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Pain. 2004 Mar;108(1-2):148-53.

The cyclooxygenase isozyme inhibitors parecoxib and paracetamol reduce central hyperalgesia in humans.

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  • 1Department of Anesthesiology, University Hospital Erlangen, Krankenhausstrasse 12, D-91054 Erlangen, Germany.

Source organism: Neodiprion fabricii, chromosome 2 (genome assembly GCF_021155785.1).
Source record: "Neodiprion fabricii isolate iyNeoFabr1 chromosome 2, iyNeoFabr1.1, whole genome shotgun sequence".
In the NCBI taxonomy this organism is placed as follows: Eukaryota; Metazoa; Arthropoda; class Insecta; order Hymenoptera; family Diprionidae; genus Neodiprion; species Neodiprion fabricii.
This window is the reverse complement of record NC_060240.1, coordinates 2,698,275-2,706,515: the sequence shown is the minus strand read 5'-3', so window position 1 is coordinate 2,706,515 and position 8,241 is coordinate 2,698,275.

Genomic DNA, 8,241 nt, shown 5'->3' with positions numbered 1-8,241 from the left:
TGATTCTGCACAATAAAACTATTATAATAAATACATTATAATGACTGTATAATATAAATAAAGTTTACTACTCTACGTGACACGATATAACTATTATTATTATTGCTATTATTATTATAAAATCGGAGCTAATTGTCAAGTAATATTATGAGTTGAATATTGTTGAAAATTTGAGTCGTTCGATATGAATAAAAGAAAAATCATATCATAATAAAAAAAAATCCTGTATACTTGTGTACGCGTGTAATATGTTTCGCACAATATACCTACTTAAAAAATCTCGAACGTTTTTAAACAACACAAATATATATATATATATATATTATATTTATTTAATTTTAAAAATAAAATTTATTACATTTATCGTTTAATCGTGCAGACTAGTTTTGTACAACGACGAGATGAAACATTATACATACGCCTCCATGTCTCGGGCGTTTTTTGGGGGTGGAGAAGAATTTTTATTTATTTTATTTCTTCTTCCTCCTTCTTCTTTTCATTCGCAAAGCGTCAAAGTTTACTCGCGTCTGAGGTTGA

Non-steroidal antiinflammatory drugs (NSAIDs) are known to induce analgesia mainly via inhibition of cyclooxygenase (COX). Although the inhibition of COX in the periphery is commonly accepted as the primary mechanism, experimental and clinical data suggest a potential role for spinal COX-inhibition to produce antinociception and reduce hypersensitivity. We used an experimental model of electrically evoked pain and hyperalgesia in human skin to determine the time course of central analgesic and antihyperalgesic effects of intravenous parecoxib and paracetamol (acetaminophen). Fourteen subjects were enrolled in this randomized, double blind, and placebo controlled cross-over study. In three sessions, separated by 2-week wash-out periods, the subjects received intravenous infusions of 40 mg parecoxib, 1000 mg paracetamol, or placebo. The magnitude of pain and areas of pinprick-hyperalgesia and touch evoked allodynia were repeatedly assessed before, and for 150 min after the infusion. While pain ratings were not affected, parecoxib as well as paracetamol significantly reduced the areas of secondary hyperalgesia to pinprick and touch. In conclusion, our results provide clear experimental evidence for the existence of central antihyperalgesia induced by intravenous infusion of two COX inhibitors, parecoxib and paracetamol. Since the electrical current directly stimulated the axons, peripheral effects of the COX inhibitors on nociceptive nerve endings cannot account for the reduction of hyperalgesia. Thus, besides its well-known effects on inflamed peripheral tissues, inhibition of central COX provides an important mechanism of NSAID-mediated antihyperalgesia in humans.

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